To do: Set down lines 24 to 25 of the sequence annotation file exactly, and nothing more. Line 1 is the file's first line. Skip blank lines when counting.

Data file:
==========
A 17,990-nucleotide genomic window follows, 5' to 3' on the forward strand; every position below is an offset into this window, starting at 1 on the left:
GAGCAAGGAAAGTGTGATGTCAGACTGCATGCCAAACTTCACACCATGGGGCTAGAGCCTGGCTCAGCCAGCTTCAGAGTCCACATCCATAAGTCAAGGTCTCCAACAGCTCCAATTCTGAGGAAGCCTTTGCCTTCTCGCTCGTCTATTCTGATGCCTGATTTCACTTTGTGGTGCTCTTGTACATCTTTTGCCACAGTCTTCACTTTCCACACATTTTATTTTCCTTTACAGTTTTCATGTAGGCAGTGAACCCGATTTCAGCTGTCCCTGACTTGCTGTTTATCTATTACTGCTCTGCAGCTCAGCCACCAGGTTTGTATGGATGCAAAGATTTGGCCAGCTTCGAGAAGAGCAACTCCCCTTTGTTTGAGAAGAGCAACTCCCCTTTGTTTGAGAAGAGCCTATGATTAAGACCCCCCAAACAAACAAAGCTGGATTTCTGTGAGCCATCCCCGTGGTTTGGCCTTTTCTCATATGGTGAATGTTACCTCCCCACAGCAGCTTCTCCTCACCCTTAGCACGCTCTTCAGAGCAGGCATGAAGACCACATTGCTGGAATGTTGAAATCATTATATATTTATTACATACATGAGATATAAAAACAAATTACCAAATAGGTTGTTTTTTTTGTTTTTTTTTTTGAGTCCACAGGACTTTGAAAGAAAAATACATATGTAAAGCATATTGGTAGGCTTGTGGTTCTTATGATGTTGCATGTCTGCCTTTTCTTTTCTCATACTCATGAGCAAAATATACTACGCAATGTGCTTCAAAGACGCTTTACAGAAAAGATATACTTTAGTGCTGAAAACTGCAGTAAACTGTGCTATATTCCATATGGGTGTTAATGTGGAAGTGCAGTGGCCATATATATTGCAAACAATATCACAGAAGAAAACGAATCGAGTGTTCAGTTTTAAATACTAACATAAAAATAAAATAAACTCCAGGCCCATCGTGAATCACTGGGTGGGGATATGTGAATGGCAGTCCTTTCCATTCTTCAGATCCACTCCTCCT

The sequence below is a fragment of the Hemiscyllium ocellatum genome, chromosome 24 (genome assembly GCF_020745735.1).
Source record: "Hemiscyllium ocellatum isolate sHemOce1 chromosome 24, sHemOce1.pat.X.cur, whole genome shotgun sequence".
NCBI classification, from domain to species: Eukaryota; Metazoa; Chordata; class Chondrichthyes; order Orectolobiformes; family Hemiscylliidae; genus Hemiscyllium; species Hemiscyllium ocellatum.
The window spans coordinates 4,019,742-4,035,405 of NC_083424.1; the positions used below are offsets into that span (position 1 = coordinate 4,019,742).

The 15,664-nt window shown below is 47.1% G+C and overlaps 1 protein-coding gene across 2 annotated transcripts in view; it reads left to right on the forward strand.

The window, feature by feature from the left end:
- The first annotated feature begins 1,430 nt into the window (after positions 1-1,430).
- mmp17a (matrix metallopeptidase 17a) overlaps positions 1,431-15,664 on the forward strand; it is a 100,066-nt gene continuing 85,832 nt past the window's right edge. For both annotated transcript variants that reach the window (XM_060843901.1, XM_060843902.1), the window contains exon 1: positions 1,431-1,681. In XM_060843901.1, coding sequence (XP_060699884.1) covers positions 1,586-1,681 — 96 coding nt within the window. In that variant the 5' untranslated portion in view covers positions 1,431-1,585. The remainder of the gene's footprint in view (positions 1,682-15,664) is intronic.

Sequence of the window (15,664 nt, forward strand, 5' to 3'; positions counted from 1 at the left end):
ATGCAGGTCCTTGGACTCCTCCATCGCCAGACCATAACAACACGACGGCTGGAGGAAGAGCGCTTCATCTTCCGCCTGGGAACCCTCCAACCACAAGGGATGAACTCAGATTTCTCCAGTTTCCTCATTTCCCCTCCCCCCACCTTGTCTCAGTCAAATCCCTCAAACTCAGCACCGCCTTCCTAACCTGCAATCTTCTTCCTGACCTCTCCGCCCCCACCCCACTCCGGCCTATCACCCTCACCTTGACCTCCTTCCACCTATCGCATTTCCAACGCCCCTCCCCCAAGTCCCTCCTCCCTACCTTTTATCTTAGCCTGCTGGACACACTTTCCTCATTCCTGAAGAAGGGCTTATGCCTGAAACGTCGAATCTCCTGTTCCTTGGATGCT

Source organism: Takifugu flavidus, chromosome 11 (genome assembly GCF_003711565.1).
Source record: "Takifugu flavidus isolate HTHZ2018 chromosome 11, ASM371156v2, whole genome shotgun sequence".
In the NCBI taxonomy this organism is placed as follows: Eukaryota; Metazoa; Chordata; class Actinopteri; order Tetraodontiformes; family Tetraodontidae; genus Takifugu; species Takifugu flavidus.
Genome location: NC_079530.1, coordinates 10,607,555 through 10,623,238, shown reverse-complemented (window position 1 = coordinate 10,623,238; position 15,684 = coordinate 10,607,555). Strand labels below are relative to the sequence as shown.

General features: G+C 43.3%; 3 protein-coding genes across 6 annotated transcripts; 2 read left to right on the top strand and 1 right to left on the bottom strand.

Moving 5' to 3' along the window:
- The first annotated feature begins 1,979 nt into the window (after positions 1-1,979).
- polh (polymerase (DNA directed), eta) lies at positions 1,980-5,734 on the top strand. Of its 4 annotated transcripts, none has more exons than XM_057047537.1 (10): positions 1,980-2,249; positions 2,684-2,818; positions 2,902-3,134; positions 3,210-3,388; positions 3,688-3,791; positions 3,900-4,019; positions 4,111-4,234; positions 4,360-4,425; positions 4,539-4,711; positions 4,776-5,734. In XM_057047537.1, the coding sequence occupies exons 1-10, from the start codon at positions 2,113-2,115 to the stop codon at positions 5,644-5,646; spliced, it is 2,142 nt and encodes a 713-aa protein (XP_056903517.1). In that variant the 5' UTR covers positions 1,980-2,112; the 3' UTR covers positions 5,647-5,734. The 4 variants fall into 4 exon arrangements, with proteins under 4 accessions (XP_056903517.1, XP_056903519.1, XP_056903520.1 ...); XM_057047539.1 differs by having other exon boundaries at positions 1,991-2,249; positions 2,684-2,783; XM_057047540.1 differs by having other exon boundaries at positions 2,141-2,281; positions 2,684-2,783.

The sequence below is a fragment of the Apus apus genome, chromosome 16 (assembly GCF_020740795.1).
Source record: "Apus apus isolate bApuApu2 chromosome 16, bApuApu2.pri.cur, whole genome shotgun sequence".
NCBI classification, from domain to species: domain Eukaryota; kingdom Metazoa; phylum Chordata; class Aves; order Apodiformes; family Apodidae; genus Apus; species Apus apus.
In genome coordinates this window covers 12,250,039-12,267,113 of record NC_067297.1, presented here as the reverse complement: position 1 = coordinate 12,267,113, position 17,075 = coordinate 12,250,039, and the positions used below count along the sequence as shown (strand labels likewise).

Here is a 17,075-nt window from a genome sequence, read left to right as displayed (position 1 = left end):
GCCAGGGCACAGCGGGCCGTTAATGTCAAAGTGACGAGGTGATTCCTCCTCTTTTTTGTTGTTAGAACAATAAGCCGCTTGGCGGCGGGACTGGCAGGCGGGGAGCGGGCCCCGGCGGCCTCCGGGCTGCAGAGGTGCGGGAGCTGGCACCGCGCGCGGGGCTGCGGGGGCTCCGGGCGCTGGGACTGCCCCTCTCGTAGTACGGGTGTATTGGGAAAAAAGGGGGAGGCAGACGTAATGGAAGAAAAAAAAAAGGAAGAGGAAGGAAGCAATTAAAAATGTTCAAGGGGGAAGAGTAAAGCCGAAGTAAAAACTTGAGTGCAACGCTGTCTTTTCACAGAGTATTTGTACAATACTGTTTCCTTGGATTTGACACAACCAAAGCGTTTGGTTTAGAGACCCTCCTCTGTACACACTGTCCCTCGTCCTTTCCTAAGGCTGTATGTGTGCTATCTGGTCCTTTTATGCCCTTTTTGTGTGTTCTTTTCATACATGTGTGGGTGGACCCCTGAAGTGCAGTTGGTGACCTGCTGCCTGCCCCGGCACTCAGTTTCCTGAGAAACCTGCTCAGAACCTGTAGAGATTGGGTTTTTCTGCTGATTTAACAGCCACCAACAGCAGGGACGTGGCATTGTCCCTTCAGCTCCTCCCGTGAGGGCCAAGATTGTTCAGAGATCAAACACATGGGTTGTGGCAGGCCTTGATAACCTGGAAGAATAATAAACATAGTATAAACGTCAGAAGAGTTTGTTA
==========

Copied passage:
In genome coordinates this window covers 12,250,039-12,267,113 of record NC_067297.1, presented here as the reverse complement: position 1 = coordinate 12,267,113, position 17,075 = coordinate 12,250,039, and the positions used below count along the sequence as shown (strand labels likewise).

Here is a 17,075-nt window from a genome sequence, read left to right as displayed (position 1 = left end):